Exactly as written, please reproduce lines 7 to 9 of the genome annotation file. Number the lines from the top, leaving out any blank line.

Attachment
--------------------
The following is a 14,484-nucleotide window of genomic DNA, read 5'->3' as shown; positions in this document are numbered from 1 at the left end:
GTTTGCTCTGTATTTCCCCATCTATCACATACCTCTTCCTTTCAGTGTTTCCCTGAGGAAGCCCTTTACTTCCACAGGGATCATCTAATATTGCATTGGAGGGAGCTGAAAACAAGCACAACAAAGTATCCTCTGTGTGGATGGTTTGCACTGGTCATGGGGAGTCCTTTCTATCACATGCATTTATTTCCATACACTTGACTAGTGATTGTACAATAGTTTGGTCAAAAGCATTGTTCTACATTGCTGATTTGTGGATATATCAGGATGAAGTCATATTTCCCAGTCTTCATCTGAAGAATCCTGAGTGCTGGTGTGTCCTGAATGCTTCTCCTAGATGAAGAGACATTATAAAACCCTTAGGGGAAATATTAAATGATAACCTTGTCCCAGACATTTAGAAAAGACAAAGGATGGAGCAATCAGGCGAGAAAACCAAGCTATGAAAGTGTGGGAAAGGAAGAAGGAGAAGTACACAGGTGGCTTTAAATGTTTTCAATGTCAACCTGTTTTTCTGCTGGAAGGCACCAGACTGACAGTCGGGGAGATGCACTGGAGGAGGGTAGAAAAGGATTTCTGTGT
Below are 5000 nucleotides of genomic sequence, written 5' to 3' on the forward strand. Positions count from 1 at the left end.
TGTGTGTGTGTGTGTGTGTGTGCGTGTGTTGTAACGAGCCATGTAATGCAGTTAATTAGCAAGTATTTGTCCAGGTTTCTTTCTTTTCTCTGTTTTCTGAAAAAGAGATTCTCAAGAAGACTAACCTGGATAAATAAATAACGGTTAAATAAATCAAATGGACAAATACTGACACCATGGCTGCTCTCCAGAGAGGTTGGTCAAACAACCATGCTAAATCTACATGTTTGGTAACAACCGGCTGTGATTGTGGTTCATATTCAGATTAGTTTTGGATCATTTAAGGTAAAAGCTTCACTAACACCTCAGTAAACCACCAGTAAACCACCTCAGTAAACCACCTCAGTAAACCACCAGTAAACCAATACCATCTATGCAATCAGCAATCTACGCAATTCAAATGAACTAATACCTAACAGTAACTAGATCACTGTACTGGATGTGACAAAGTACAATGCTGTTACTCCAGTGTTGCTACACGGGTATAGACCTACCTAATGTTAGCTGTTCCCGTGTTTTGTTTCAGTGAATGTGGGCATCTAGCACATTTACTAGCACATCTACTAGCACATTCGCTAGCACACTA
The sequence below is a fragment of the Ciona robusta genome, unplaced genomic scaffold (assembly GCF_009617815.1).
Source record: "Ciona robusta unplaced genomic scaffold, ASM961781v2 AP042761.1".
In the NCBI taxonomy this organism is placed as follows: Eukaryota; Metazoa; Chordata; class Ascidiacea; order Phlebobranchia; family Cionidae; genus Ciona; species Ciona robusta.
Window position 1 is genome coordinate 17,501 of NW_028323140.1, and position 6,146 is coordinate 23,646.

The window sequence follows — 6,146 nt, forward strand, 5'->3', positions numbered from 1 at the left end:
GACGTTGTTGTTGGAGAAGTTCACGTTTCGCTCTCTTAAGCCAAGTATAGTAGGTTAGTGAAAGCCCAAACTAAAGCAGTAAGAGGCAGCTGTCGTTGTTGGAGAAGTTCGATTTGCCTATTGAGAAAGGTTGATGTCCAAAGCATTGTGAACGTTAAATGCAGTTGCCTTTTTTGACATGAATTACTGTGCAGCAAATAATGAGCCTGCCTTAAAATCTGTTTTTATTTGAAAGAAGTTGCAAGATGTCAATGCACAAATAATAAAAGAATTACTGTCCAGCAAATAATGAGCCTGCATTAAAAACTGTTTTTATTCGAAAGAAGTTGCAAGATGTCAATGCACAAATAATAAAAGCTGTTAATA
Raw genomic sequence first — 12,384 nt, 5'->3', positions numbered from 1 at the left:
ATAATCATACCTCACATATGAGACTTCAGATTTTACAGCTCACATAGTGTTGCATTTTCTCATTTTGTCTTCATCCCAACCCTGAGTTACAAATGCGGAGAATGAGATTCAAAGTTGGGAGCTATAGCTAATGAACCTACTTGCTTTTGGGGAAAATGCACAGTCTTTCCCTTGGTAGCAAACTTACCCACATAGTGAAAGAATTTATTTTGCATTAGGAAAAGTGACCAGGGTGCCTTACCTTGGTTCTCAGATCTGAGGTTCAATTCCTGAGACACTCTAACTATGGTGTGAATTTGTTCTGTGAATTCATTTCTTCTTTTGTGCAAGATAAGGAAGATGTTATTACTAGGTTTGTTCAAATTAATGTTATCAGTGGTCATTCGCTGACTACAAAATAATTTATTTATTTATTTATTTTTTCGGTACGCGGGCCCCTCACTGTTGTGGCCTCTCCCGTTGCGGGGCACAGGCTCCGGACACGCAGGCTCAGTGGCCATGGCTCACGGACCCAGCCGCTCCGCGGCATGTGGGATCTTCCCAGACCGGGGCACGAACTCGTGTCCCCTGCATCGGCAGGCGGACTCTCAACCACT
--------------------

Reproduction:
In the NCBI taxonomy this organism is placed as follows: Eukaryota; Metazoa; Chordata; class Ascidiacea; order Phlebobranchia; family Cionidae; genus Ciona; species Ciona robusta.
Window position 1 is genome coordinate 17,501 of NW_028323140.1, and position 6,146 is coordinate 23,646.

The window sequence follows — 6,146 nt, forward strand, 5'->3', positions numbered from 1 at the left end: